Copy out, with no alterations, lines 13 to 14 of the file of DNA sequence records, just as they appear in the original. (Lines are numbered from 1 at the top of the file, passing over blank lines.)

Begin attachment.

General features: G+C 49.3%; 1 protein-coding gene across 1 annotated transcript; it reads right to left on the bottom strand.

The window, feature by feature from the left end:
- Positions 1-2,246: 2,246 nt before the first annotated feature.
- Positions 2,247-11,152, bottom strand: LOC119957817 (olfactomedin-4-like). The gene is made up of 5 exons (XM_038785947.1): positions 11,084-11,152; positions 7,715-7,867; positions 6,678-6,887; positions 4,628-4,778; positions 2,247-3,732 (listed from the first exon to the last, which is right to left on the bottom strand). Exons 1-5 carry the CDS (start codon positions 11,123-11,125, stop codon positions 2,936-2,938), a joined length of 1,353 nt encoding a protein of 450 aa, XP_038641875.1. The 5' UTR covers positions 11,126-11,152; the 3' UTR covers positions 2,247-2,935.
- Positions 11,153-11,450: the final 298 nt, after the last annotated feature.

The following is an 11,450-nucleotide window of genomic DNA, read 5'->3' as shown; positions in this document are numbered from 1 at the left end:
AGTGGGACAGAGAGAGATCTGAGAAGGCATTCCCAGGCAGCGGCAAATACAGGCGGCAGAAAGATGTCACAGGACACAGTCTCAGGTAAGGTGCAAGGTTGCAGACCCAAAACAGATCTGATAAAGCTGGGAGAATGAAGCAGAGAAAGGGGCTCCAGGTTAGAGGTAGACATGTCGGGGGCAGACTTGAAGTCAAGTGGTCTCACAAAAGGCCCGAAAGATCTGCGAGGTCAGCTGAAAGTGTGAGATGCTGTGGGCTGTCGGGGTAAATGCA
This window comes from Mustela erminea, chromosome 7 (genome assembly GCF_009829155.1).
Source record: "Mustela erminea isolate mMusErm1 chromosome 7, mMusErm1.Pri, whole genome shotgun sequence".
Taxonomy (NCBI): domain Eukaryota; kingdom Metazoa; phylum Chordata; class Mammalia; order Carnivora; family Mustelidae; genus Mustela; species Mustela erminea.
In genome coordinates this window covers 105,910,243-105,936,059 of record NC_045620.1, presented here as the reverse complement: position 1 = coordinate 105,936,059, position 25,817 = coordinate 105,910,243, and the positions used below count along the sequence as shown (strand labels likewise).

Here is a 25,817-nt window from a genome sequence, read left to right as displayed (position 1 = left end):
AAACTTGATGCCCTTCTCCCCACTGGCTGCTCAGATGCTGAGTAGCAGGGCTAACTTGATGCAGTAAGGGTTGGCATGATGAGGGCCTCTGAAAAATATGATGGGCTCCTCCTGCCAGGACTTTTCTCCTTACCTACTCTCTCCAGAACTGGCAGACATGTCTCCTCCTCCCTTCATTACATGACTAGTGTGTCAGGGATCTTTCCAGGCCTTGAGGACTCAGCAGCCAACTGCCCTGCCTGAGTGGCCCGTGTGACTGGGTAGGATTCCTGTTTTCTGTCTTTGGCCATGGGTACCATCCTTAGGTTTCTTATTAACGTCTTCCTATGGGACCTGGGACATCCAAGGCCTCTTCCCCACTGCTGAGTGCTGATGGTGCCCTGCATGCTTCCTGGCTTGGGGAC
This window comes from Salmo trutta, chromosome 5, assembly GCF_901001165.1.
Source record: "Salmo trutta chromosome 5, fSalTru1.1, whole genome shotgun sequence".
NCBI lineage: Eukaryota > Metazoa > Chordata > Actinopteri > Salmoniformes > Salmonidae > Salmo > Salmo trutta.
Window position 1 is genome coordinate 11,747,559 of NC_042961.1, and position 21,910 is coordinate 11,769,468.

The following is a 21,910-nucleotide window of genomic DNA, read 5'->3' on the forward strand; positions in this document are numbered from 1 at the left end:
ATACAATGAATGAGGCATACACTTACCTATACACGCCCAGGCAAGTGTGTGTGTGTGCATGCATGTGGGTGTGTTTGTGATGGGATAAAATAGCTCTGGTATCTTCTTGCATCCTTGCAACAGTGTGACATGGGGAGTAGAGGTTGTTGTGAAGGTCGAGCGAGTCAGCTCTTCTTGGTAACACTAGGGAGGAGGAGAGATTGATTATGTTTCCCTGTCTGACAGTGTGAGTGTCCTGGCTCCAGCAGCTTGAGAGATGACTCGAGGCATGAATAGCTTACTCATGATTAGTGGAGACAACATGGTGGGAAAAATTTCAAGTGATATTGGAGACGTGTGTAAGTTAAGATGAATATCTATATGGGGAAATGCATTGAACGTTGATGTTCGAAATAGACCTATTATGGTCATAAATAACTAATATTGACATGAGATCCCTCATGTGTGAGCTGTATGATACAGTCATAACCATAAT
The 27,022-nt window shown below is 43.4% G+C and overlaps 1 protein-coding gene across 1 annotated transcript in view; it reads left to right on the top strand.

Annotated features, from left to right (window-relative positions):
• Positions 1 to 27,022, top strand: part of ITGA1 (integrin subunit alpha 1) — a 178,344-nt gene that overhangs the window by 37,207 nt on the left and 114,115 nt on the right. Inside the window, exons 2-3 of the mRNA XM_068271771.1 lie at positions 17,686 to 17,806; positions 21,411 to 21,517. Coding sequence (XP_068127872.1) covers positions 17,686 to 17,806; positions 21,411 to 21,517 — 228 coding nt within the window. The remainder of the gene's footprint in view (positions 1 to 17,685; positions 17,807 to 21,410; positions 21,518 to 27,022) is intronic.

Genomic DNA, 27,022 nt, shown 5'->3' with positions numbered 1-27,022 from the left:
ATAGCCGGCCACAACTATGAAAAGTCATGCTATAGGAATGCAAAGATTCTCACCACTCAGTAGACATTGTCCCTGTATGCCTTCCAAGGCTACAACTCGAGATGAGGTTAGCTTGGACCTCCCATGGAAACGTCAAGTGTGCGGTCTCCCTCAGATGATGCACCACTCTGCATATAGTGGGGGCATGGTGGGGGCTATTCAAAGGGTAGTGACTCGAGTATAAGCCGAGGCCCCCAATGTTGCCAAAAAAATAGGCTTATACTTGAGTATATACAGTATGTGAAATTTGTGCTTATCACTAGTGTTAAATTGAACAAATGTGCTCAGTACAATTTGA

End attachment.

AAACTTGATGCCCTTCTCCCCACTGGCTGCTCAGATGCTGAGTAGCAGGGCTAACTTGATGCAGTAAGGGTTGGCATGATGAGGGCCTCTGAAAAATATGATGGGCTCCTCCTGCCAGGACTTTTCTCCTTACCTACTCTCTCCAGAACTGGCAGACATGTCTCCTCCTCCCTTCATTACATGACTAGTGTGTCAGGGATCTTTCCAGGCCTTGAGGACTCAGCAGCCAACTGCCCTGCCTGAGTGGCCCGTGTGACTGGGTAGGATTCCTGTTTTCTGTCTTTGGCCATGGGTACCATCCTTAGGTTTCTTATTAACGTCTTCCTATGGGACCTGGGACATCCAAGGCCTCTTCCCCACTGCTGAGTGCTGATGGTGCCCTGCATGCTTCCTGGCTTGGGGAC
This window comes from Salmo trutta, chromosome 5, assembly GCF_901001165.1.